A senior Church of England bishop has said that Prince Charles' coronation service should include a reading from the Quran so that Muslims feel "embraced" by the nation – a proposal which is being criticized by some Christian groups in the U.K.
Lord Harries of Pentregarth, the former Bishop of Oxford who now serves as an assistant bishop in the diocese of Southwark, made the proposal during a House of Lords debate, U.K.'s Daily Mail reports.
Reading the Quran at the coronation would mean the Church of England is taking the lead in "exercising its historic position in a hospitable way," as well as allow leaders of non-Christian religions to give their blessing to the new king, the bishop was quoted as saying.
Referring to a civic service in Bristol Cathedral last year, where the opening passage of the Quran was read before the beginning of the Christian service, Lord Harry said, "It was a brilliant creative act of accommodation that made the Muslim high sheriff feel, as she said, warmly embraced but did not alienate the core congregation."
More than two decades ago, Prince Charles, the eldest child and heir apparent of Queen Elizabeth II, said he would like to portray himself as "Defender of Faith" rather than "Defender of the Faith."
However, Lord Harries' statement was denounced by Christian groups.
"Most people will be amazed at the idea that a Christian leader would consider the use of the Quran at a Christian service in a Christian abbey," the newspaper quoted Simon Calvert of the Christian Institute think-tank as saying. "People are just so disappointed when senior Church of England figures lose confidence in the claims of the Christian faith."
"At a time when we are looking at what British values mean, we cannot have values in a vacuum. British values stem from our Christian heritage," Andrea Minichiello Williams, a member of the denomination's General Synod and head of the Christian Concern pressure group, was quoted as saying. "We cannot pretend all religions are the same, or have the same benefits and outcomes for the nation."
In the run up to the Easter earlier this year, British Prime Minister Cameron said, "I am proud of the fact we're a Christian country and we shouldn't be ashamed to say so."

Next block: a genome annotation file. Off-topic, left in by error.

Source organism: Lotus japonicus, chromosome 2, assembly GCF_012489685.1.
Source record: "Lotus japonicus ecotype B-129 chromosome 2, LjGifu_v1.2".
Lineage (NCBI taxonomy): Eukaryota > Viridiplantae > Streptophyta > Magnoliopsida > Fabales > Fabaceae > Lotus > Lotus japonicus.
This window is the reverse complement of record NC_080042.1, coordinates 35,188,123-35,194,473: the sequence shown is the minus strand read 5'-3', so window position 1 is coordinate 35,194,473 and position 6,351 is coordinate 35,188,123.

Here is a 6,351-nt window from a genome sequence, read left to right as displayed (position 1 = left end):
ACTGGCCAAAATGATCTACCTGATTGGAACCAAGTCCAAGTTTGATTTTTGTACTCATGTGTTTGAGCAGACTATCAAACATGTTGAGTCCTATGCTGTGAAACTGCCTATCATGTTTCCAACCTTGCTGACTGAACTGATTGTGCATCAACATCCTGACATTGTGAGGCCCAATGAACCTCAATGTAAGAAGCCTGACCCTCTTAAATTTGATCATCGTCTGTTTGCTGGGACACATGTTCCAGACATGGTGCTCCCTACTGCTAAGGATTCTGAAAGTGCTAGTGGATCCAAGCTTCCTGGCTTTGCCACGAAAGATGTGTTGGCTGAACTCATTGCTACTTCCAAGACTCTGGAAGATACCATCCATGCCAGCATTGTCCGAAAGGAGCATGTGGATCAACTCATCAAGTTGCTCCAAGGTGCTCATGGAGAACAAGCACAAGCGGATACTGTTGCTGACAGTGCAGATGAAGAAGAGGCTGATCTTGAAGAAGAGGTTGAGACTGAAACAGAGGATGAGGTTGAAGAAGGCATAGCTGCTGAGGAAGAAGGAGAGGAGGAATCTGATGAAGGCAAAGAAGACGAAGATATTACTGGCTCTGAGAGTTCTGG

A survey conducted in April by The Telegraph showed substantial support for the Cameron's view. More than 56 percent of respondents said they regard Britain as a Christian country. The figure rose to 60 percent among men and 73 percent among those over 65.
The survey also indicated that almost two-thirds of practicing Christians appear to be frightened of speaking out about their faith. About 62 percent said the rise of religious fundamentalism had made Christians afraid to express their faith. Besides, 62 percent who hold Christian beliefs but do not worship regularly said they feel Christians are given "less protection" than other religious groups by the state.
Former Archbishop of Canterbury, Rowan Williams, earlier told a newspaper that Britain is now a "post-Christian" society, which, though remains haunted by Christianity.
Britain is "post-Christian in the sense that habitual practice for most of the population is not taken for granted," Williams, who is now master of Magdalene College, Cambridge, told The Telegraph in an interview. "A Christian nation can sound like a nation of committed believers, and we are not that."
Williams, a member of the House of Lords, added, "It's a matter of defining terms. A Christian country as a nation of believers? No. A Christian country in the sense of still being very much saturated by this vision of the world and shaped by it? Yes."